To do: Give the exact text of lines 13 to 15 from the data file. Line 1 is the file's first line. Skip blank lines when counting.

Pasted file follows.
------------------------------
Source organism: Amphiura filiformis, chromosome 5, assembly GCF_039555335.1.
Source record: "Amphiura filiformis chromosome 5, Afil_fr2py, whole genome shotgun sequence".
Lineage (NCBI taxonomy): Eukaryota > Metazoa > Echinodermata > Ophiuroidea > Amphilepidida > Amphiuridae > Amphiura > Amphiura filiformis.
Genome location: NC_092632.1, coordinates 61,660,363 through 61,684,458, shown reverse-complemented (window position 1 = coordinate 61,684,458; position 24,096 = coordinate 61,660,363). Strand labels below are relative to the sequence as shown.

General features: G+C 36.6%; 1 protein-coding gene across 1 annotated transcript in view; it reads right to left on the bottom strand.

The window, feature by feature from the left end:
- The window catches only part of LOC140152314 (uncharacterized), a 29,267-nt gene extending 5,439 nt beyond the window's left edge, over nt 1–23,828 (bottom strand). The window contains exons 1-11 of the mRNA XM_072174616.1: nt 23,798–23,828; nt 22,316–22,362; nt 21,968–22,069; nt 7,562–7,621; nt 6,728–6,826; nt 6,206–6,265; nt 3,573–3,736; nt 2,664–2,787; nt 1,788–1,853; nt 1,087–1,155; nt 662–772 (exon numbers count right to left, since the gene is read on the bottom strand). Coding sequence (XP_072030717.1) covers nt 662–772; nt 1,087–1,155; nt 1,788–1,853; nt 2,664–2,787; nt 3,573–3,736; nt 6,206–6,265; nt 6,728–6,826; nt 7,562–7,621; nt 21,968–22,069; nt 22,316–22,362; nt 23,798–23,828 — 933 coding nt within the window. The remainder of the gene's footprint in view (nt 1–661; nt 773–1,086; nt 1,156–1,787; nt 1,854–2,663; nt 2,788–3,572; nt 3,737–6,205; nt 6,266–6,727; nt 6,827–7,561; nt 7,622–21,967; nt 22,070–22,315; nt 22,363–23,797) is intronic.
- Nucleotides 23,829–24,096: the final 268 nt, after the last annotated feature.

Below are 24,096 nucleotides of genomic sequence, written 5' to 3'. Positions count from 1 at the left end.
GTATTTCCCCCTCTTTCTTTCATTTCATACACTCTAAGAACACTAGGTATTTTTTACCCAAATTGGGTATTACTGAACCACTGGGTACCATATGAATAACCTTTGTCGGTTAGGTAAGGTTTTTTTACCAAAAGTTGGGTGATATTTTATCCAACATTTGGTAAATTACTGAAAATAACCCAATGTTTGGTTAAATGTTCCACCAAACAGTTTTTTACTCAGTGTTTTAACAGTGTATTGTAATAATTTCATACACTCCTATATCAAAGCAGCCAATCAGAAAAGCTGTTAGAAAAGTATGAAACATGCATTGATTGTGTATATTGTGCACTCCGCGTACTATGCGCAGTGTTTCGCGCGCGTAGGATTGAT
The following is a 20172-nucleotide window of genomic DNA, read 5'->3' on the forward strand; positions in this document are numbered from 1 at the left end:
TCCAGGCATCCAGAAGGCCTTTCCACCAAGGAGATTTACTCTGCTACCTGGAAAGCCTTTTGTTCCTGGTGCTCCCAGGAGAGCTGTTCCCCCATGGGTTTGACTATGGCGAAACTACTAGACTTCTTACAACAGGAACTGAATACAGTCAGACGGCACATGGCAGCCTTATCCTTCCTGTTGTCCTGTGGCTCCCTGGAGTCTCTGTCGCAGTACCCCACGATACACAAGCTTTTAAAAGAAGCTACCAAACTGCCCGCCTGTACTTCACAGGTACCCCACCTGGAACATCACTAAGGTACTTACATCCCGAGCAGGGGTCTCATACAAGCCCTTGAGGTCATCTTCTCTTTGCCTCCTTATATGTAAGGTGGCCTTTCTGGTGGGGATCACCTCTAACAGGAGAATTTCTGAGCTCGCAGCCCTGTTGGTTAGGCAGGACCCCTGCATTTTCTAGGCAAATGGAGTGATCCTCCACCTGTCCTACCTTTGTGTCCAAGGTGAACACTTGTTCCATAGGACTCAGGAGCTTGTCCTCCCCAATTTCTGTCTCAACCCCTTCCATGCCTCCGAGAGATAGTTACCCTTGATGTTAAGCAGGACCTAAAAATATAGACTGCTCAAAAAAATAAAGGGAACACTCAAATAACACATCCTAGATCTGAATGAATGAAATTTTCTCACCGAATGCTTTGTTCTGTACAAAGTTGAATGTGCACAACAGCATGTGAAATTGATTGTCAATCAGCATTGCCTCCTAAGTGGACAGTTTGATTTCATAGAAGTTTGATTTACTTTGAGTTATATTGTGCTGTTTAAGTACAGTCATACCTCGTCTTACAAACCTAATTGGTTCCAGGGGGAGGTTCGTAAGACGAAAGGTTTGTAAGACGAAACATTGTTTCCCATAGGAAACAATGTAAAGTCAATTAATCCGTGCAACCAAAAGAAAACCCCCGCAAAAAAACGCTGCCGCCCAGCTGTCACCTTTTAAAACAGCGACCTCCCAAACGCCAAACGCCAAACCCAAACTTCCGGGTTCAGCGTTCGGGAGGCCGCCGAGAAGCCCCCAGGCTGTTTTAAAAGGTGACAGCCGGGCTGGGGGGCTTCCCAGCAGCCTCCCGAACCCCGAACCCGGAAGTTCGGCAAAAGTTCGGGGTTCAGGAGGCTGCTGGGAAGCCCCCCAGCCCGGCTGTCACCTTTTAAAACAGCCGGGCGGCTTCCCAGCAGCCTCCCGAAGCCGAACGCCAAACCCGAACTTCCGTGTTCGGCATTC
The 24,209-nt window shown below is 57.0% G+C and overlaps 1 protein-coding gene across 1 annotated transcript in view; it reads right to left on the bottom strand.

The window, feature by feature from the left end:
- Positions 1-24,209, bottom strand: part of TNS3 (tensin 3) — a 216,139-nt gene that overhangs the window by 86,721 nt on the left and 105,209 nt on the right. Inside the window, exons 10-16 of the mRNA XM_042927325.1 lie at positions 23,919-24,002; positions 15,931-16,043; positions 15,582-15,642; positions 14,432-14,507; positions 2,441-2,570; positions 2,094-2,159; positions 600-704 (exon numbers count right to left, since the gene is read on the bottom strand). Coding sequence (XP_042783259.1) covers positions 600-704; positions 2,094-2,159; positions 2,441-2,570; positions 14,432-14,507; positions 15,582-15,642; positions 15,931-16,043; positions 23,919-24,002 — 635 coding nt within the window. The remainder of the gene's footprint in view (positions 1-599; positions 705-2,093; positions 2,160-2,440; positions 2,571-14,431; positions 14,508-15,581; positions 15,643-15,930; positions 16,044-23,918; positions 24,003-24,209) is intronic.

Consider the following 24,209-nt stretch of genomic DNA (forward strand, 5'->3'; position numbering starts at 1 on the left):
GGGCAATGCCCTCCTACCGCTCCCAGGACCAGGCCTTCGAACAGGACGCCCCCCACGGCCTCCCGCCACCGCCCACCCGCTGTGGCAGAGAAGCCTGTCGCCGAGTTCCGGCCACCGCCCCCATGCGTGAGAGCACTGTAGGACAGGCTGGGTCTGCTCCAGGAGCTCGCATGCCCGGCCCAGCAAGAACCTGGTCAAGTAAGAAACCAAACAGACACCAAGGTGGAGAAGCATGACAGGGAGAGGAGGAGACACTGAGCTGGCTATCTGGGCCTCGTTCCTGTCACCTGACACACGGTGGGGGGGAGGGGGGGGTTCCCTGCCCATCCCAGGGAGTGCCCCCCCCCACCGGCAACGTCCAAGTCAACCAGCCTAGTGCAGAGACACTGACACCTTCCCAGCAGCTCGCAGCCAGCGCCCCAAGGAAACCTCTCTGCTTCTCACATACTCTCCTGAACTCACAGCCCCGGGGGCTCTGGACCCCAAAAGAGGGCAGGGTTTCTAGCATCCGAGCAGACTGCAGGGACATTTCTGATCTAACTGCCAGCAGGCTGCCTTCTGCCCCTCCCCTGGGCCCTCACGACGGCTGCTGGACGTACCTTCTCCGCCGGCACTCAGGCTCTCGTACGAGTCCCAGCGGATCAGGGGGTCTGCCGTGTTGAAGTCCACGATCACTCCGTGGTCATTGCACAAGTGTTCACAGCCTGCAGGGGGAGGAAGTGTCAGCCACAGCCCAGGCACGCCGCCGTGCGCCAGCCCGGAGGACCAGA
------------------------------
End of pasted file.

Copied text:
The 24,209-nt window shown below is 57.0% G+C and overlaps 1 protein-coding gene across 1 annotated transcript in view; it reads right to left on the bottom strand.

The window, feature by feature from the left end:
- Positions 1-24,209, bottom strand: part of TNS3 (tensin 3) — a 216,139-nt gene that overhangs the window by 86,721 nt on the left and 105,209 nt on the right. Inside the window, exons 10-16 of the mRNA XM_042927325.1 lie at positions 23,919-24,002; positions 15,931-16,043; positions 15,582-15,642; positions 14,432-14,507; positions 2,441-2,570; positions 2,094-2,159; positions 600-704 (exon numbers count right to left, since the gene is read on the bottom strand). Coding sequence (XP_042783259.1) covers positions 600-704; positions 2,094-2,159; positions 2,441-2,570; positions 14,432-14,507; positions 15,582-15,642; positions 15,931-16,043; positions 23,919-24,002 — 635 coding nt within the window. The remainder of the gene's footprint in view (positions 1-599; positions 705-2,093; positions 2,160-2,440; positions 2,571-14,431; positions 14,508-15,581; positions 15,643-15,930; positions 16,044-23,918; positions 24,003-24,209) is intronic.